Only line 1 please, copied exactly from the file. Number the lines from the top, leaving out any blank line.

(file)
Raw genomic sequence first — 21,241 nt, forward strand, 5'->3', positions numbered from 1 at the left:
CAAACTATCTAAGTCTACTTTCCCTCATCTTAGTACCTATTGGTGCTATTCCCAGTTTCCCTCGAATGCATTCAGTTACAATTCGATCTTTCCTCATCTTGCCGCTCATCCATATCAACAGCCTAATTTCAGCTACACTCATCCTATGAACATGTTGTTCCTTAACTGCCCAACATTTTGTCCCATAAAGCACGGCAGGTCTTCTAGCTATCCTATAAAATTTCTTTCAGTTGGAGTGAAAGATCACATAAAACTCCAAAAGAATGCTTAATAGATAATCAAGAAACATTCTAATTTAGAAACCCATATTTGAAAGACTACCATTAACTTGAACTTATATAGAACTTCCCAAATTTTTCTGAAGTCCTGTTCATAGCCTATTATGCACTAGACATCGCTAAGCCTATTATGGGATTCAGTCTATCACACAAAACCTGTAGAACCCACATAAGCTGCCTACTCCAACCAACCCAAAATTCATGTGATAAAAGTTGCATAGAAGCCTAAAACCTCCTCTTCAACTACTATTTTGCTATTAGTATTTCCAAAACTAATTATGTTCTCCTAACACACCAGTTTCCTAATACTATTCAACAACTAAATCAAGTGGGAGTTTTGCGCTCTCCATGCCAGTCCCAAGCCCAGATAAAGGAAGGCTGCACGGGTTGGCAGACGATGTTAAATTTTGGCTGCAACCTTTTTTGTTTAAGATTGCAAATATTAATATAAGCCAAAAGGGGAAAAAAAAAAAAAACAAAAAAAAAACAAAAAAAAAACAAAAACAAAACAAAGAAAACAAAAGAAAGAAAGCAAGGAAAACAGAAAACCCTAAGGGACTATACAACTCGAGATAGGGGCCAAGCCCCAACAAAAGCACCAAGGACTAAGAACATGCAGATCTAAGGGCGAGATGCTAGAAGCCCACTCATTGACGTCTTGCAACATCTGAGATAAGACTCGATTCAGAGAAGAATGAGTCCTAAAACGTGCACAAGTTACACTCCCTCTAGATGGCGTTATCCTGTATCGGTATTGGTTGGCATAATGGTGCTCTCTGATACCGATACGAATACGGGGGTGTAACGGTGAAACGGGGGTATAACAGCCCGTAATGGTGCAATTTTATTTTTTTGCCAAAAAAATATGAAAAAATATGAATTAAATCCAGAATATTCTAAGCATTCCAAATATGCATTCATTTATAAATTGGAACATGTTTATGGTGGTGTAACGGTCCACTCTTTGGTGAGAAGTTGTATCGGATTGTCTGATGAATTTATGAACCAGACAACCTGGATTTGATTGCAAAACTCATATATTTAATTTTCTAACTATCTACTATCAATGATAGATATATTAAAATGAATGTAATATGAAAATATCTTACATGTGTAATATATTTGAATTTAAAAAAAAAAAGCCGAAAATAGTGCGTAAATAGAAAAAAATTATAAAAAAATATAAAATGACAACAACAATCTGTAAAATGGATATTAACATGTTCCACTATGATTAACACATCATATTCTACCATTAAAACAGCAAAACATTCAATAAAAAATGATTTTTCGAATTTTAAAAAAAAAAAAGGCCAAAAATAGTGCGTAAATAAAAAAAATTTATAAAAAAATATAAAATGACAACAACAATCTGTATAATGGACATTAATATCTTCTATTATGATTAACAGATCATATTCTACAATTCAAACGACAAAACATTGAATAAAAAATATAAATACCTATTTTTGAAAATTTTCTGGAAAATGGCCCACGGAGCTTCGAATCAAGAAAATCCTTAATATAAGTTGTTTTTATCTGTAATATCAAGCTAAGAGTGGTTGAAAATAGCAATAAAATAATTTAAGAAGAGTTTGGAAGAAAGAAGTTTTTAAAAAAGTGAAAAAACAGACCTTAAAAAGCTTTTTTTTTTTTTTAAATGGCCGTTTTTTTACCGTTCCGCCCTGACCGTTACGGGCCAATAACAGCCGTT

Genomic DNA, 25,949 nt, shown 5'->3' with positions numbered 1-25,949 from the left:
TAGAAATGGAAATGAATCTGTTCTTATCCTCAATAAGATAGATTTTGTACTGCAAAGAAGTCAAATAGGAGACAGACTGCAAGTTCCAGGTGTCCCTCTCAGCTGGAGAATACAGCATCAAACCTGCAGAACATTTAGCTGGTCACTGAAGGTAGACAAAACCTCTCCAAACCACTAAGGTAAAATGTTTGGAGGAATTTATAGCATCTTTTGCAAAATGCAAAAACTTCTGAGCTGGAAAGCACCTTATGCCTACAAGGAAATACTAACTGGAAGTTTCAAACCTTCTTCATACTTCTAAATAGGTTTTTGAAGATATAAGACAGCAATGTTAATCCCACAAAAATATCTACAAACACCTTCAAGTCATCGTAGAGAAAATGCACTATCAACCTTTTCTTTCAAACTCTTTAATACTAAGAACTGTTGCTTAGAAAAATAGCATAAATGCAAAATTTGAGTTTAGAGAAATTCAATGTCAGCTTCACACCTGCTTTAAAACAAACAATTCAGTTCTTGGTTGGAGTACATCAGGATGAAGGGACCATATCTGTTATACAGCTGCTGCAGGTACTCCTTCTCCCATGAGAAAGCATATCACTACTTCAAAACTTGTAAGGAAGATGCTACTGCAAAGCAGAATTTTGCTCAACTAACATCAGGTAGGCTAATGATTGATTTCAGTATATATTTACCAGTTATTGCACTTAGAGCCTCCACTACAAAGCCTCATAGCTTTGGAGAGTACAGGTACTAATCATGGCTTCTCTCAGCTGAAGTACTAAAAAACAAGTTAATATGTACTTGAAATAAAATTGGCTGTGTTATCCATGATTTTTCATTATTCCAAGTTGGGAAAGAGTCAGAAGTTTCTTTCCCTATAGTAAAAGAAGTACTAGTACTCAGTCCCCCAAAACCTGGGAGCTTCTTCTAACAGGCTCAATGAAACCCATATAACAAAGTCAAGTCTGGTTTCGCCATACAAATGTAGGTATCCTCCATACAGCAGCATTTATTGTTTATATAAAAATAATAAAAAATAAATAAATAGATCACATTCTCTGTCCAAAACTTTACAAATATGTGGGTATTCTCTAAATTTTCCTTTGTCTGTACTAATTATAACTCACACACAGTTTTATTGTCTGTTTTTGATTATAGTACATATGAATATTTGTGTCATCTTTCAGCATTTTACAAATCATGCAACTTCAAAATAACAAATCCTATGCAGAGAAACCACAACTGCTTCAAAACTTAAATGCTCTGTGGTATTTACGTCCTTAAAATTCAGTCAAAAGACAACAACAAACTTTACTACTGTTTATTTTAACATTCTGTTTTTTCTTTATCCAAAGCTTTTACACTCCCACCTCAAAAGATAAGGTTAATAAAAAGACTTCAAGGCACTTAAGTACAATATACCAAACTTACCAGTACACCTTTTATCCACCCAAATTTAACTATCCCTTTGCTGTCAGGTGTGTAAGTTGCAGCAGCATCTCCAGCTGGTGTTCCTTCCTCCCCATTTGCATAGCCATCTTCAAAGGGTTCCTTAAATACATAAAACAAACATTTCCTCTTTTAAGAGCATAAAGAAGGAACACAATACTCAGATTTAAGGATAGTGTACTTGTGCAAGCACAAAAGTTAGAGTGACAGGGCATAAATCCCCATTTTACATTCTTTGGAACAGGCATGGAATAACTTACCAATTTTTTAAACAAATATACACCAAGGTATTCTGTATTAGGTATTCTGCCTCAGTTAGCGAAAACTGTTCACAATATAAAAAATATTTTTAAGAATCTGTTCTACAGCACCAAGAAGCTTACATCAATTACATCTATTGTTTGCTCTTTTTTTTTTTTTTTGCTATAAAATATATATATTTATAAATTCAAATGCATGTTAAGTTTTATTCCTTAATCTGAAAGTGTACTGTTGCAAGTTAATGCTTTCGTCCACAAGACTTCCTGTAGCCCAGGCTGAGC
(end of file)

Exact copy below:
Raw genomic sequence first — 21,241 nt, forward strand, 5'->3', positions numbered from 1 at the left: